Endowments Must Stick With Their Long-Term Investing Strategy Despite Underperformance

by: Prateek Mehrotra


All investment strategies experience periods of underperformance.

Endowments outperformed the stock market over the past decade with a lot less volatility.

Endowments lagged during the current bull market because they are more diversified and invest only a portion of their portfolios in equities.

The ivory tower geniuses atop the country's most respected endowments have recently received a firestorm of criticism for failing to produce outsized returns during the current bull market. But investors must accept that all investment strategies experience periods of underperformance. It's hardly a reason for endowments to hang their heads. Investors tend to have short memories. They forget that these same endowments outperformed the stock market over the past decade with a lot less volatility.

Harvard University's $32.7 billion endowment returned an average of 10.5% annually over the past three years, through June 2013, versus 18.45% for the S&P 500, including dividends, over that same period, the Wall Street Journal reported. Yale University's $21 billion fund gained 12.8% annually over the same period.

The Endowment Index, a benchmark for endowment-style investing, returned 17% in the year ending June 30, 2014 with only 34% invested in traditional equities, according to calculations by NASDAQ OMX. That's while the S&P 500 gained nearly 25%, according to Nasdaq OMX. The Endowment Index rose nearly 8% annually the past three years and nearly 12% a year on average over the past five. It lagged the S&P 500, which gained nearly 17% and 19% annually over the same time periods. But looking over the past 10 years, the Endowment Index outpaced the stock market, rising 9% annually while the S&P added almost 8% annually. The index comprises 20 liquid, exchange-traded funds with exposure to hedge-fund strategies, private equity, real estate, commodities, managed futures, bonds, foreign equities, and U.S. stocks.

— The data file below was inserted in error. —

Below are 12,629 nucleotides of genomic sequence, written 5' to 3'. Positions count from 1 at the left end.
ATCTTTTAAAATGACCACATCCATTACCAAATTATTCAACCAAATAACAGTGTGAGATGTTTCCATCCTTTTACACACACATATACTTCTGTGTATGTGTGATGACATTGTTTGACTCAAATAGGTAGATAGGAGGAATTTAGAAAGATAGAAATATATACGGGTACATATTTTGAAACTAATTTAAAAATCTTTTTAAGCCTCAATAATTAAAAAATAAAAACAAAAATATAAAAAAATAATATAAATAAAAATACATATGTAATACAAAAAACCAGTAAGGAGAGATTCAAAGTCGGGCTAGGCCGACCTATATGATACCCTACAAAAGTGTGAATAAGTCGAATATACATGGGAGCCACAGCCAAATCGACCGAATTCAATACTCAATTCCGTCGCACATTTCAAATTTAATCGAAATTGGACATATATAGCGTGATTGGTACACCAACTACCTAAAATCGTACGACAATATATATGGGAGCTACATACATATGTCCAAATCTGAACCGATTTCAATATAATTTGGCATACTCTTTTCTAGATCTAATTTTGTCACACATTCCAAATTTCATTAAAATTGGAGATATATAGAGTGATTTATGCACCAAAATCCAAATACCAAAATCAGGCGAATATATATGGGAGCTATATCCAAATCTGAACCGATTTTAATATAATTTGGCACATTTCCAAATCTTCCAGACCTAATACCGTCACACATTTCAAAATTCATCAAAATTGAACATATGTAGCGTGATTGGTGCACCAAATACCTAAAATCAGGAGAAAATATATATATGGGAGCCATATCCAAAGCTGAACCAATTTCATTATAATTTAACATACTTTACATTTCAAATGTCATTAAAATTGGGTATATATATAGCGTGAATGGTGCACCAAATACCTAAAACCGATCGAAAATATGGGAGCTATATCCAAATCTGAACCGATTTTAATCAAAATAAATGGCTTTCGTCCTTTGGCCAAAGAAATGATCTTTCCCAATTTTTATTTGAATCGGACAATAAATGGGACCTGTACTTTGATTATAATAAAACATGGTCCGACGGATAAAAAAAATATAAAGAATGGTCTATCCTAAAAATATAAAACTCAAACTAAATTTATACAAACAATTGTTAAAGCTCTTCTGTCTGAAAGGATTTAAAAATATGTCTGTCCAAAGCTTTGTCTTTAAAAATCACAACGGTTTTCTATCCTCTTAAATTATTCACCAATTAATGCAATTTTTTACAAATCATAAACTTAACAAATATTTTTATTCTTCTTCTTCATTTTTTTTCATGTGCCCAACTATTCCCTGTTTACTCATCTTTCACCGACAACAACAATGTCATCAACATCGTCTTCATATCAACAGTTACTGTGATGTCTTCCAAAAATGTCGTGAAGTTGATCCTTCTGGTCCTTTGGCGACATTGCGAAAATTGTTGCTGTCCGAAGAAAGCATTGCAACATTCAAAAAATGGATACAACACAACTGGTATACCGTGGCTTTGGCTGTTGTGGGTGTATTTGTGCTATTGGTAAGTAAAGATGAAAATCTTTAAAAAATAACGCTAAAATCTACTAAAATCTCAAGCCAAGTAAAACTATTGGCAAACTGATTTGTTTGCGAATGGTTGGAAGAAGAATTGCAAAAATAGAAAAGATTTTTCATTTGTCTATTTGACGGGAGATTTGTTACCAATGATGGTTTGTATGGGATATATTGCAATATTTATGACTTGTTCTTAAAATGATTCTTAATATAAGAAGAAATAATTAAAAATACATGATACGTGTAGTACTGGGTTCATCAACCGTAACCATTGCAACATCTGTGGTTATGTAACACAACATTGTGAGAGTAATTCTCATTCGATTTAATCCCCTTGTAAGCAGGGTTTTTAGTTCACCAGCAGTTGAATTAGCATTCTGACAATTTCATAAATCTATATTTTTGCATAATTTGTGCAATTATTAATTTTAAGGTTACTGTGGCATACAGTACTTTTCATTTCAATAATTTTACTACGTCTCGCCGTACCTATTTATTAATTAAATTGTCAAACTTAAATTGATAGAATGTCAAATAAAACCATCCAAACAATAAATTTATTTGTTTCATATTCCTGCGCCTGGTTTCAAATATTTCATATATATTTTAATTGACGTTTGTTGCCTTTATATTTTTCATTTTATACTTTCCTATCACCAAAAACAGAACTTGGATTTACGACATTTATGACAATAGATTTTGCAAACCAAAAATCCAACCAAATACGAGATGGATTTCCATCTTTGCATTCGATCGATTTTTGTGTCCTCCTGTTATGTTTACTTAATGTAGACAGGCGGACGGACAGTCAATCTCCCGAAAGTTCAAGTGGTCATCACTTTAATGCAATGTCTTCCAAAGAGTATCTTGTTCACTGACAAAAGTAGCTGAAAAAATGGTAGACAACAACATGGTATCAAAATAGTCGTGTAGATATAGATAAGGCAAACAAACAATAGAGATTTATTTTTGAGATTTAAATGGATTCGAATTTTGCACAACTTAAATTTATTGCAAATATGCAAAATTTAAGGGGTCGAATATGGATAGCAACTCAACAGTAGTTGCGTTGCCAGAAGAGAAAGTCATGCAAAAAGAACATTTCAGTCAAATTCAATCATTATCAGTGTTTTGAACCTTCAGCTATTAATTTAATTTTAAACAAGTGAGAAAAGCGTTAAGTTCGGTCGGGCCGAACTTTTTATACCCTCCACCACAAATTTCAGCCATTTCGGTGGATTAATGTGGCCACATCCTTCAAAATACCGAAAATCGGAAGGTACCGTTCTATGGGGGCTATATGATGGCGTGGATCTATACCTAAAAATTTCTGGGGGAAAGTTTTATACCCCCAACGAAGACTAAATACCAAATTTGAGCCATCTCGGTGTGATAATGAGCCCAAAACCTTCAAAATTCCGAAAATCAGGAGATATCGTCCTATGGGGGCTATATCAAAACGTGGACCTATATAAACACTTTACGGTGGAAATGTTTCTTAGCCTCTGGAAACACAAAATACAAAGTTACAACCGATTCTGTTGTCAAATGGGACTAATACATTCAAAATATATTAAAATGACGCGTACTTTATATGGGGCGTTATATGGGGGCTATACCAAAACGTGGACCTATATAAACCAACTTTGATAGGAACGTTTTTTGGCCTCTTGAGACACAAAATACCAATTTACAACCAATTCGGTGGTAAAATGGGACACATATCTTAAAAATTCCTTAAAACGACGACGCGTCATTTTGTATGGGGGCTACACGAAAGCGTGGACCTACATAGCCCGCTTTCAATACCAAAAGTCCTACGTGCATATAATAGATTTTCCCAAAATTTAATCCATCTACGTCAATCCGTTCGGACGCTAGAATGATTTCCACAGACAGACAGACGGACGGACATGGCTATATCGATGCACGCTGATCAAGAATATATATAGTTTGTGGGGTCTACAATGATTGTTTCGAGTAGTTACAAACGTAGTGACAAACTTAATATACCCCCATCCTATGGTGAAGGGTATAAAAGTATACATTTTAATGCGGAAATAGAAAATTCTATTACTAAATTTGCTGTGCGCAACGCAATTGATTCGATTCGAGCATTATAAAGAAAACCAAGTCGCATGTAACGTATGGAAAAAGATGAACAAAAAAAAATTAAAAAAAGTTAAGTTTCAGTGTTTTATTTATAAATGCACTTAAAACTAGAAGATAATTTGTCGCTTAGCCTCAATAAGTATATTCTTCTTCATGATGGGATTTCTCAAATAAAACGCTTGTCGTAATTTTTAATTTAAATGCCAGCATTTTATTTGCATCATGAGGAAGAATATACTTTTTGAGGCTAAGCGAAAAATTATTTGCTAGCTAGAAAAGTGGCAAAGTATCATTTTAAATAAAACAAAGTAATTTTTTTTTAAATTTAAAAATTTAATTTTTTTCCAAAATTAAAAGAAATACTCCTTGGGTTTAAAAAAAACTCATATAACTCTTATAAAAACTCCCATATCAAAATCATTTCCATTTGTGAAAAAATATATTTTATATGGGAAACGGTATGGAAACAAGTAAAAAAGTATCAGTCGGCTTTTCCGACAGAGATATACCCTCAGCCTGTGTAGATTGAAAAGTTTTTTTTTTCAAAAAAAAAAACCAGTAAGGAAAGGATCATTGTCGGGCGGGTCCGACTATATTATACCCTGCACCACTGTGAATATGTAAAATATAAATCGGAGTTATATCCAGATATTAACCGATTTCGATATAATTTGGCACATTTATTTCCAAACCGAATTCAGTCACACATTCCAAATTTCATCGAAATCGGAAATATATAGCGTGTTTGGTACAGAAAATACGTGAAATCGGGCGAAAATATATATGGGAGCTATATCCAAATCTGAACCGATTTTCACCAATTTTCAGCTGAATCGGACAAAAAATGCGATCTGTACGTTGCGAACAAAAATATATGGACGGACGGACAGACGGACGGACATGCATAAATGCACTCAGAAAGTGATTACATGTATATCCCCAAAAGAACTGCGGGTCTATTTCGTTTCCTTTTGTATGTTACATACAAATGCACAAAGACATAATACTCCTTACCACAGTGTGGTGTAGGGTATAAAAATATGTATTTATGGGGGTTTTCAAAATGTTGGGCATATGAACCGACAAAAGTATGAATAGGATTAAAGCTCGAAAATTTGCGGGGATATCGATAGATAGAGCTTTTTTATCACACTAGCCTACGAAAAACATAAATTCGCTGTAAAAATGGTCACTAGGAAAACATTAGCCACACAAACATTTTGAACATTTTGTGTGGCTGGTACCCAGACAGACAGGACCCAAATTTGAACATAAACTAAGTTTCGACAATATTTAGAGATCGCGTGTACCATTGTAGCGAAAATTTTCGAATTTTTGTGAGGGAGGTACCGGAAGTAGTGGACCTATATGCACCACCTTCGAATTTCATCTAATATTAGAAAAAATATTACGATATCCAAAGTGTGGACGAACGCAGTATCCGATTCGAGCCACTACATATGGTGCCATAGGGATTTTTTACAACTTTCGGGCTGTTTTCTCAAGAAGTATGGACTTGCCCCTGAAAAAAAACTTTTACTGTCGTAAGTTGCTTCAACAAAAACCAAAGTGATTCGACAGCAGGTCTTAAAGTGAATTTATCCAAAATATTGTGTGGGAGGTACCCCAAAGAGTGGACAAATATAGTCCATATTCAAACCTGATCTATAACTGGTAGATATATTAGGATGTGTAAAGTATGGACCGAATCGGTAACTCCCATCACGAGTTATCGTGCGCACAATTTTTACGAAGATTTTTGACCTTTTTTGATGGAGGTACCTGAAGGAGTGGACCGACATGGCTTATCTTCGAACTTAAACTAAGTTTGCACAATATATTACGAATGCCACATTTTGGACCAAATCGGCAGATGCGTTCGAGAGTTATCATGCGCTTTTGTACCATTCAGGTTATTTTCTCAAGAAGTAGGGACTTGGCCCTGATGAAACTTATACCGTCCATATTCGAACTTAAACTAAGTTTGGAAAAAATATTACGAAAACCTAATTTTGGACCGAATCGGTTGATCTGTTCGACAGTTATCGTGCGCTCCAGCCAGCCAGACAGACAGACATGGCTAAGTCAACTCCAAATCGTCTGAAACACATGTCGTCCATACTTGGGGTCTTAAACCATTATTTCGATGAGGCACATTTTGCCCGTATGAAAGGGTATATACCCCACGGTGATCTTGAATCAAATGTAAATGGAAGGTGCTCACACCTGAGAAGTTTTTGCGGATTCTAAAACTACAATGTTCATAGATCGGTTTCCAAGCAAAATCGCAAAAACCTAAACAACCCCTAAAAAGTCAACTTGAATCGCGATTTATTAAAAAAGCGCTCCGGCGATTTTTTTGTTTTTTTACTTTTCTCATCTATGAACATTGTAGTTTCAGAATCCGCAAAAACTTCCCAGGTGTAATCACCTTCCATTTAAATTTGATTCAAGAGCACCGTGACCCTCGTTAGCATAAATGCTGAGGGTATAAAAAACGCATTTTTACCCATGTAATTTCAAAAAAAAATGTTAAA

The Yale Investing Model

The main reason endowments underperformed during the current bull market is because they are more diversified and invest only a portion of their portfolios in equities. The Yale Endowment's investment policy, for example, calls for diversifying across seven asset classes that all act independent of each other in different economic environments: absolute-return strategy, domestic equity, fixed income, foreign equity, natural resources, private equity, and real estate.

"The University combines the asset classes in such a way as to provide the highest expected return for a given level of risk," the Yale Endowment wrote in its 2013 report.

About half of Yale's portfolio is invested in illiquid assets such as private equity, venture capital, leveraged buyouts, real estate, timber, oil and gas.

"Since market participants routinely overpay for liquidity and since less liquid markets exhibit more inefficiencies than their liquid counterparts, illiquid markets create opportunities for astute investors to identify mispricings and generate outsized returns," the report stated. "Intelligent pursuit of illiquidity is well suited to endowments, which operate with extremely long time horizons."

The Yale Endowment allocates about one fifth of assets to an "absolute-return" strategy, 11% to foreign markets, 6% to domestic equities, and 5% to fixed income. The absolute-return strategy aims to take advantage of special situations such as mergers, acquisitions, spin-offs, and bankruptcy restructurings.

"Unlike traditional marketable securities, absolute-return investments have historically provided returns largely independent of overall market moves," Yale's report stated. The absolute-return strategy has produced 11% annually since it started in 1990 with very little correlation to domestic stock and bond markets.

Yale was the first institutional investor to distinguish the absolute-return strategy as its own asset class. For its domestic equity exposure, Yale hires fund managers to hand pick undervalued stocks relative to their earnings potential, cash flow, and other fundamentals.

Yale's Current Portfolio

The most recent Securities and Exchange Commission filings show Yale holds a $128 million dollar position in Vanguard FTSE Emerging Markets ETF (NYSEARCA:VWO) and a $44 million stake in iShares MSCI EAFE Index Fund (NYSEARCA:EFA), an ETF tracking foreign-developed markets. It has small positions in Palo Alto Networks Inc (NYSE:PANW), a security-software developer; Coty (NYSE:COTY), a cosmetics and fragrances manufacturer; Schlumberger (NYSE:SLB), an oil and gas technology supplier; and Mid-Con Energy Partners LP (NASDAQ:MCEP), an oil and gas exploration and development company.

The Yale Endowment earned 12.5% in its fiscal year ending June 30, 2013. The $21 billion juggernaut -- second only to Harvard University -- returned 11% annually on average over the past 10 years and 13.5% annually the past 20 years, according to the Yale investment office. It's grown more than six times over two decades.

Disclosure: The author has no positions in any stocks mentioned, and no plans to initiate any positions within the next 72 hours. The author wrote this article themselves, and it expresses their own opinions. The author is not receiving compensation for it. The author has no business relationship with any company whose stock is mentioned in this article.

Additional disclosure: Endowment Wealth Management and ETF Model Solutions in Appleton, Wis. are the creators of the Endowment Index.